In the last four days, two separate attempts by Somali Members of Parliament (MPs) to begin a debate to dismiss Prime Minister (PM) Abdiweli Sheikh Ahmed under a controversial no-confidence motion has resulted into separate bouts of uncontrollable raucous.
Shouting matches, whistle-blowing, and street-style protests inside the parliament building kept Parliament Speaker Mohamed Osman Jawaari from introducing the anti-PM motion for a second session this past Saturday.
Call it a creative form of “group filibuster.”
The political insurgency inside the parliament was in part a campaign of support for the PM but also a rejection of the notion and largely true allegation that bribes are offered to many MPs to influence their stance in the perennial dispute.
Protesting MPs held up “Save the Nation” and “Man or Country?” placards in an attempt to indicate the gravity of their demonstrations, and amid the rushes of blood to the head, it was unclear whether this was going to be democracy by the pen or by the fist, as has happened in the past.
Despite the Occupy Wall Street vibe, it is widely understood that more MPs support the President’s position than the PM, and the tactics of the President’s opposition can only last so long before something gives.
It is clear that the international community does not want the PM to be dismissed or submit to pressure to resign since the likely three month-long process to select and approve a new PM and construct a new cabinet would make it significantly more difficult to finish the most urgent Vision 2016 statebuilding tasks: finishing the provisional constitution, completing the formation of Federal Member States, and preparing for elections.
However, major donor countries can only influence the direction of the tide so much.
Fourteen of twenty-five cabinet ministers recently called for the PM to resign, adding to the political pressure that is already heavy from the prospect of a no-confidence motion continuing in the parliament.
In the meantime, potential successors to PM Abdiweli are coming to the fore. Unsurprisingly, the main names immediately available are “close to the President,” according to local reports.
One of the alleged suitors of the position is the current Finance Minister, Hussein Abdi Halane. He is reportedly close to the President and has links with the figure at the center of the crisis, former Justice and Constitutional Affairs Minister and Presidential confidante Farah Sheikh Abdulkadir, who was sent to the political basement in a contested cabinet reshuffle in October.
Another name brought up in the media is Puntland Minister of Education, Ali Haji Warsame, who has strong Islamist ties and is allegedly on good terms with the Dam Jadiid (New Blood) religious group often affiliated with the President. Picking Warsame could please a certain faction of constituencies that would like to see a Puntland or Islamist politician feature highly in the federal government.
As much as it is important for any new potential PM to have credibility among regional actors, it is arguably as critical that this figure is able to form an effective partnership with the President in order to carry out a political agenda with minimal disagreement.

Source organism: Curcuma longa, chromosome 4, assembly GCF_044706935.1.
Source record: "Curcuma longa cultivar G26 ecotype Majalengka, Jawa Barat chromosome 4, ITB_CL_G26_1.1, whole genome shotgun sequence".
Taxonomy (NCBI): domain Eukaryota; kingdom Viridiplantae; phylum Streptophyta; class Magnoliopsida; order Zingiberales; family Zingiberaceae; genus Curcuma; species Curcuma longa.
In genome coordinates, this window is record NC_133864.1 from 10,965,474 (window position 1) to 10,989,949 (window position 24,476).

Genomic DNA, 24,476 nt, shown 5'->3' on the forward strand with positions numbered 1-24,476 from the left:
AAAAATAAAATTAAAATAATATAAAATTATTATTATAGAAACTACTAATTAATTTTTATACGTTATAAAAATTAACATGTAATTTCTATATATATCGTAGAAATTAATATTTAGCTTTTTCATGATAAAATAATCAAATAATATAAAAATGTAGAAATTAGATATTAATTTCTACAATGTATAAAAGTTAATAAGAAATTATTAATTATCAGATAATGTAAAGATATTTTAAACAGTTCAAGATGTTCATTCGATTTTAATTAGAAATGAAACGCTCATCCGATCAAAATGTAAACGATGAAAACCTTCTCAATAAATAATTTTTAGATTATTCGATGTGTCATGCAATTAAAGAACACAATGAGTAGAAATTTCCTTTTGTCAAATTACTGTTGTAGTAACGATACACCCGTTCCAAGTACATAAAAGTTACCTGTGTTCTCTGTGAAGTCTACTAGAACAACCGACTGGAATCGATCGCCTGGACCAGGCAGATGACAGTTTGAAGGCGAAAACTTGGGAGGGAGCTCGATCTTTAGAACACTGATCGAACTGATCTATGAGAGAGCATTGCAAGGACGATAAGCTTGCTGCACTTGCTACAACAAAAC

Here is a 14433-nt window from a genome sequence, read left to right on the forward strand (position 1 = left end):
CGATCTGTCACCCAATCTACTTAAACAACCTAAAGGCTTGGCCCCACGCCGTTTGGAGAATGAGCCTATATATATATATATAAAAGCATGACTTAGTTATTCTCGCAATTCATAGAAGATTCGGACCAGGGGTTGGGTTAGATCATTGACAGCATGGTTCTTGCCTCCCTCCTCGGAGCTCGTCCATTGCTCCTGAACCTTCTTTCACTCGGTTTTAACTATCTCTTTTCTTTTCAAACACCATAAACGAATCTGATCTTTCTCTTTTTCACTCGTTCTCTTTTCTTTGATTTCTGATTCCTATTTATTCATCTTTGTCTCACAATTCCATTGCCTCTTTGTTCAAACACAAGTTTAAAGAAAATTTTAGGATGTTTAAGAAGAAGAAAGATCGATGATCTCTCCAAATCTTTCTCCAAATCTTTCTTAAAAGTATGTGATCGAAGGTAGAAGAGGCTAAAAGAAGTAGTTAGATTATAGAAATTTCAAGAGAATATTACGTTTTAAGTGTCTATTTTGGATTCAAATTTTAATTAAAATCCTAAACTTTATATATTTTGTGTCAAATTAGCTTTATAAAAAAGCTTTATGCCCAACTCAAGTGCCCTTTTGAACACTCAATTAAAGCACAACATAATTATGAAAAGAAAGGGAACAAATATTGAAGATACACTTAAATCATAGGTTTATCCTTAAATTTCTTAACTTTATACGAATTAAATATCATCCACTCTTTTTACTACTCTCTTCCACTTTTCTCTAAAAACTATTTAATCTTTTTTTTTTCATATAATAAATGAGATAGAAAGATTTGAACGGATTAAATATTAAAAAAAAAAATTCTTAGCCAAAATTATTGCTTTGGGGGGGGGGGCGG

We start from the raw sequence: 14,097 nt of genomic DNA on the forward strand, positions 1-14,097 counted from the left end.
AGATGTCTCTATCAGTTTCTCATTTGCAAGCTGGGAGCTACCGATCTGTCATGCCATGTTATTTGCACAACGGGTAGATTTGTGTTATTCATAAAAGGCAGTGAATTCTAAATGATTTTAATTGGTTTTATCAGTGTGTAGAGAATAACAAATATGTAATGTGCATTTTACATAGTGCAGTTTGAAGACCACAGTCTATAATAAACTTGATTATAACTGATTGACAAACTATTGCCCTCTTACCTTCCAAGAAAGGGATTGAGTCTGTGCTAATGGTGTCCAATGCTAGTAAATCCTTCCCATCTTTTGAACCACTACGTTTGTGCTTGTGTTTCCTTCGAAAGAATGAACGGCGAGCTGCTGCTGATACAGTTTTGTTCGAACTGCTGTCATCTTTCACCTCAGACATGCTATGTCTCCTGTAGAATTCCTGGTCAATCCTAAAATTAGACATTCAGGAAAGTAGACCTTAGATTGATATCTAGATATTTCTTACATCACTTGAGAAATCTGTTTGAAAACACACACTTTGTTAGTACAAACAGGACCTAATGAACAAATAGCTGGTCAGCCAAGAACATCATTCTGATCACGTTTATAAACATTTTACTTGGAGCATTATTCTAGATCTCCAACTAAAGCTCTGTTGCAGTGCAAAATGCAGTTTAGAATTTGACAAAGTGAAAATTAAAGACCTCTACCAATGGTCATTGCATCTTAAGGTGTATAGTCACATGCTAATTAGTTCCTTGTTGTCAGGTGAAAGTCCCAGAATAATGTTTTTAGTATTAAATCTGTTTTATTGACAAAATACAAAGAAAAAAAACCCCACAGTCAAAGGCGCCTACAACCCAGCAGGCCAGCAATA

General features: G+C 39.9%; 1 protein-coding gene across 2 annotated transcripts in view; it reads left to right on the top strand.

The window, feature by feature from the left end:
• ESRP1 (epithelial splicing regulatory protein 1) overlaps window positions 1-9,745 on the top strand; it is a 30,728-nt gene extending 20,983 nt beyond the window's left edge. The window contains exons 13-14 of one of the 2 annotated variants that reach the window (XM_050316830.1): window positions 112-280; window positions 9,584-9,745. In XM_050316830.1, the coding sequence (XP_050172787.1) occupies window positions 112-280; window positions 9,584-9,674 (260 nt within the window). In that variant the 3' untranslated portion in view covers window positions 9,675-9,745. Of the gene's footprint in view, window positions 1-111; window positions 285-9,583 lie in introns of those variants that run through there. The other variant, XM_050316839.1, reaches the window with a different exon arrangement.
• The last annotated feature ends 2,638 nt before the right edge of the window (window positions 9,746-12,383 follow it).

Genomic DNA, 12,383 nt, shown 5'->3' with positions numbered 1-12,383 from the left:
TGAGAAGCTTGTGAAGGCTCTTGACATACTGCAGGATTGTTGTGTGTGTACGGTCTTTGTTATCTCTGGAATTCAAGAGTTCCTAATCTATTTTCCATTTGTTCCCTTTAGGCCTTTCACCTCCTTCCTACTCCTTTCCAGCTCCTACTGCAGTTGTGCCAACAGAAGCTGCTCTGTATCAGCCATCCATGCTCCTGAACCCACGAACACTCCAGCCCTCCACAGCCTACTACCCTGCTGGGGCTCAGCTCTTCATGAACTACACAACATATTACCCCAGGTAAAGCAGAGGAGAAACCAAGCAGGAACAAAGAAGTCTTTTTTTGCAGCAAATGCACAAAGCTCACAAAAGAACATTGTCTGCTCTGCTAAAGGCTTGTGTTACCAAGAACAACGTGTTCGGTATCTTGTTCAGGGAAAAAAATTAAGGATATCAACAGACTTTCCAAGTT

Of course, different groups with their own interests will be trying to influence who becomes the next Prime Minister if it comes to that, including influential factions of Darod sub-clans (e.g., the Majerteen and Marehan, and perhaps sub-sub-clans), Dam Jadiid and other allies close to the President, as well as major donor countries.
MPs, cabinet ministers, and respective allies of the President and PM will continue to blame each other for the protracted conflict. However, fighting between the two top leaders will continue until there is a mutual understanding of their respective powers and responsibilities under an ambiguous provisional constitution that does not reflect the reality of the President’s influence.
The much debated longer-term question over whether Somalia should have either a President or PM — but not both — is impractical at a time in which the process to revise and ratify the provisional constitution is already troubled by delays and disagreement.
Needless to say, the Independent Constitutional Review and Implementation Commission — whose work is to be guided by a yet to be officialized parliamentary Oversight Committee — does not need further challenges with its workload.
Lastly, it would be easy to think that all this political turmoil is rendering security operations in Mogadishu significantly less effective. But even as al-Shabaab’s IED attacks, mortars, and assassinations have recently picked up in the capital, intelligence and security forces interestingy have managed to conduct several successful raids against al-Shabaab hideouts and weapons garages in and around Mogadishu.
Spikes in insecurity are serious, but in the long-term they are less significant than the inability of the President and PM to function as effective partners and the continuation of a tenuous relationship between the Banaadir administration and the Somali government regarding control over security forces and other power-sharing issues.
More broadly, seeking the exit of the PM or demanding that the PM stay in office without addressing the fundamental sources of instability are recipes for the same disaster with different names in the headlines.